Hygrophoropsis coacta does not seem to have been seen often and Shirley Kerr has a nice photo of it at her Exploring the Kaimai Bush website.
Horak E, 1979. Paxilloid Agaricales in Australasia. Sydowia 32: 154-166.
McNabb, RFR, 1969. The Paxillaceae of New Zealand. New Zealand Journal of Botany 7: 349-362. See here
In my last blog I noted that weather conditions over much of New Zealand were being described as pre-drought. The rainfall data for the Wellington city area as measured at the Karori Reservoir, shows that January 2015 rainfall is the lowest recorded since 1879 (Adlam, 2015). While on the east side of the harbour the Wainuiomata Reservoir recoded the lowest rainfall since 1890.Despite the dry weather I saw the smooth puffball (Scleroderma albidum) growing in the fuchsia beds in the lower garden of the Wellington Botanic Garden (Ludlam Way/Glenmore St.) 28 January. The grandfather of mycology in New Zealand, G.H. Cunningham (Dingley, 1998), first identified this fungus from New Zealand in his 1942 book The Gasteromycetes of Australia and New Zealand as Scleroderm flavidum forma macrosporum. Cunningham notes that he examined seven collections of this fungus from Wellington Botanic Gardens. Four of these collections, from 1922 and 1923, are still held in the fungal herbarium at Landcare Research in Auckland.
Dingley JM 1998. Cunningham, Gordon Herriot, from the Dictionary of New Zealand Biography. Te Ara – the Encyclopedia of New Zealand. Link here.
Post script, 8 February 2015
The dry weather continues and here are the same smooth puffballs (Scleroderma albidum) ten days later, 8 February.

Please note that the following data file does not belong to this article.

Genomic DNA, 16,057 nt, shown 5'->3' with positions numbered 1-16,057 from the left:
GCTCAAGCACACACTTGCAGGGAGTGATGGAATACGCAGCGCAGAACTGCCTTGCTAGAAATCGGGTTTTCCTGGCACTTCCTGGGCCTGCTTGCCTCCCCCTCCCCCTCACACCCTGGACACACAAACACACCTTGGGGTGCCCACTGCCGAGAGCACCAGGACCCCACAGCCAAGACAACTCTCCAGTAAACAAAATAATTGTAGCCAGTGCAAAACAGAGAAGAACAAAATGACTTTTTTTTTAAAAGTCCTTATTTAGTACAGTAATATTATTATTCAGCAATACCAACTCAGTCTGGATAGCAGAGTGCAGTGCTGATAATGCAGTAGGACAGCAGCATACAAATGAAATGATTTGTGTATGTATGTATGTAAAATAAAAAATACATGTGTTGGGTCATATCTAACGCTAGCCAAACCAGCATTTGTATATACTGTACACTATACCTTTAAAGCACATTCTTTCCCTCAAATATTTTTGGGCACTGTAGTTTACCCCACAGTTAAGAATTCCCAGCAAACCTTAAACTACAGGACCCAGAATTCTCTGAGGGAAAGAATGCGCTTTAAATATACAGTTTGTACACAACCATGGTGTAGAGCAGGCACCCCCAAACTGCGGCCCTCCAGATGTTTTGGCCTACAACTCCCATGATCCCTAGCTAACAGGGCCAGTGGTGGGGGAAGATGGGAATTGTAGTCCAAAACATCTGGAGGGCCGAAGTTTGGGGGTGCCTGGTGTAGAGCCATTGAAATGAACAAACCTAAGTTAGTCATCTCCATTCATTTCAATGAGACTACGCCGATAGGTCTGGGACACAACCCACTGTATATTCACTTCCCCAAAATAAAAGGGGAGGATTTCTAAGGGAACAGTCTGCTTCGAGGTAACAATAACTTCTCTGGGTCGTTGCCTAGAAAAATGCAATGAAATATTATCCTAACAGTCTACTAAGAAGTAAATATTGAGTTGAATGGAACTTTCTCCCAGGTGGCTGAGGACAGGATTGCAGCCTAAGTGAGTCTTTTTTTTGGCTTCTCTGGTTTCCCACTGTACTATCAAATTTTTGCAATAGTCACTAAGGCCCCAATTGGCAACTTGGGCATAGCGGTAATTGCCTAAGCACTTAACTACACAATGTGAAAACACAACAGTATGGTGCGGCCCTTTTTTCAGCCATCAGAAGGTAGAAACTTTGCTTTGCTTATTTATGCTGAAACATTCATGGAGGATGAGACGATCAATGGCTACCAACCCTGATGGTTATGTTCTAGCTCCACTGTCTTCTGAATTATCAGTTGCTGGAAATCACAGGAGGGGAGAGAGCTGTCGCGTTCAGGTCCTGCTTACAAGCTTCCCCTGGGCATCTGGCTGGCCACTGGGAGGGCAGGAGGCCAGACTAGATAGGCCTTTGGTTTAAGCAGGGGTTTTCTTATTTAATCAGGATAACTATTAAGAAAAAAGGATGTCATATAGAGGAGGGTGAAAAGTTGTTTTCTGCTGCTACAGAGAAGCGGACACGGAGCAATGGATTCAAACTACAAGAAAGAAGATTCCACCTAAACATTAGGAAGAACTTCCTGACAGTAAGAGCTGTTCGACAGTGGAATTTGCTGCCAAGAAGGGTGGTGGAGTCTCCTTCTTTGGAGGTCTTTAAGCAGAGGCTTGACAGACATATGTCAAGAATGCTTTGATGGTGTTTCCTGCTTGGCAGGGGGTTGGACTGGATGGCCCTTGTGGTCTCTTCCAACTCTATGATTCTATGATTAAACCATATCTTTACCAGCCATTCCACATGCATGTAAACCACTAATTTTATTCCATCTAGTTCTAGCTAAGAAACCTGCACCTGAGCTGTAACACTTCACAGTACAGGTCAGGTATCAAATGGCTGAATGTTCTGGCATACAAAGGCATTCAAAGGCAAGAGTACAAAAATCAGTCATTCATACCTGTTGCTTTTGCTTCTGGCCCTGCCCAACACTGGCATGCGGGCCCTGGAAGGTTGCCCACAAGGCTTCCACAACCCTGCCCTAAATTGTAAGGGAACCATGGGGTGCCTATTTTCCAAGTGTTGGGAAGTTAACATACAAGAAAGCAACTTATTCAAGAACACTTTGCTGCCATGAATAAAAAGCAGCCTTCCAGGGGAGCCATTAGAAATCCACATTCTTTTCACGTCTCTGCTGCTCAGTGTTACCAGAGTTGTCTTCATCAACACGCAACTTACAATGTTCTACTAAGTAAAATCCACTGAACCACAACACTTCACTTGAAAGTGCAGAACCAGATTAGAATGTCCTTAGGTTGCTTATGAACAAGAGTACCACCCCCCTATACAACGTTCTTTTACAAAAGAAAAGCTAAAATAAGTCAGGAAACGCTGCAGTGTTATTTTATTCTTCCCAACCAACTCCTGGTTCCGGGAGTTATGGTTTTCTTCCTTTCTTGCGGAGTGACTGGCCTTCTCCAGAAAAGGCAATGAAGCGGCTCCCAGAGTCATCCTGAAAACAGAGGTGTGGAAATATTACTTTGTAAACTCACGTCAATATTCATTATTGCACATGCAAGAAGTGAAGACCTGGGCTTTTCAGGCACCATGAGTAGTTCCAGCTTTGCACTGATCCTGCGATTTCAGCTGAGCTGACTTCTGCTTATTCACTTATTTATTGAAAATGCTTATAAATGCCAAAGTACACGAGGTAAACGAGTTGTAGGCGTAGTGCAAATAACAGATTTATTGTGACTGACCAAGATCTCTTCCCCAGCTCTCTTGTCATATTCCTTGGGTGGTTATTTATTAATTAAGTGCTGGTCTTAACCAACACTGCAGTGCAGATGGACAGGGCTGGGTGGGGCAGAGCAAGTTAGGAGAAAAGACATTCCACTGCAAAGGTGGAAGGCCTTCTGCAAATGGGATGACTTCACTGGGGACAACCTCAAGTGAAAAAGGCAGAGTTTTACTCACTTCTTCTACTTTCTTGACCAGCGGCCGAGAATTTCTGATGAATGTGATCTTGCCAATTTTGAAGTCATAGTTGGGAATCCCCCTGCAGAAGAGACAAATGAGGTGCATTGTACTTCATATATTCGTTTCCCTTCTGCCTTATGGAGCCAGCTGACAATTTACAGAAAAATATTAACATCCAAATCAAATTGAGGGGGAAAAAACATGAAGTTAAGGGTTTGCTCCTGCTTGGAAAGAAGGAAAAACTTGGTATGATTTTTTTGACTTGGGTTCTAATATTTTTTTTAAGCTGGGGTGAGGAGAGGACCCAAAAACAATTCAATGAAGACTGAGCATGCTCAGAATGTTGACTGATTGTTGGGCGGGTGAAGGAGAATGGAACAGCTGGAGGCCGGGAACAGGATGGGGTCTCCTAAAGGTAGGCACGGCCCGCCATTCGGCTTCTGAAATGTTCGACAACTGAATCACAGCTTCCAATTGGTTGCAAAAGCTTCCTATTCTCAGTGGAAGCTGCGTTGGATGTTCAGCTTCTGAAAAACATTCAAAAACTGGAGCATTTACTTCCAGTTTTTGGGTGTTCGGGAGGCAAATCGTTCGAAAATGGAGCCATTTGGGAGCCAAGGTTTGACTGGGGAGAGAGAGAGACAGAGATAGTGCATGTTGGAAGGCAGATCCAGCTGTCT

We went for a picnic at Lake Rotoiti, Nelson Lakes National Park, last Saturday (24 January 2015) and went for a walk through the southern beech forest along Bellbird and Honeydew tracks on the eastern side of the lake. As weather conditions over much of New Zealand are being described as pre-drought (at some point government will agree that it is a drought (Manning, 2015)) I was surprised to see any mushrooms at all.On the side of the track under Nothofagus menziesii and N.solandri was a small group of lonely chalkcaps (Russula solitaria) with their pale brown caps. All of the mushrooms that I saw were drying out and past their best for good identification. Further along the track, under Nothofagus solandri, where a few isolated magenta chalkcaps (Russula umerensis) [see A mainland island in the making: Kaipupu Point]. I saw a single specimen of a Cortinarius, probably Cortinarius alboroseus. This was originally in a small genus call Cuphocybe as Cuphocybe alborosea. However molecular analysis has reduced Cuphocybe to a synonym of Cortinarius. Cuphocybe was recognised by its slimy cap. obviously missing under these dry conditions, and a flat foot to the base of the stem. All in all not too bad for drought conditions. References Department of Conservation. Lake Rotoiti walking tracks. Link here Manning B 16 January 2015. New Zealand faces drought if rain brushes past. New Zealand Herald Link here
The last few weeks have seen a series of cold wet fronts push across New Zealand interspersed with hot dry highs giving a very mixed bag of weather – typical Wellington. As today was such a beautiful day we walked up to the Te Ahumairangi Trig lookout and then down through the town belt, the Northern Walk, to St Mary St, Thorndon.The vegetation of is described in from the Wellington Town Belt Management Plan – June 2013: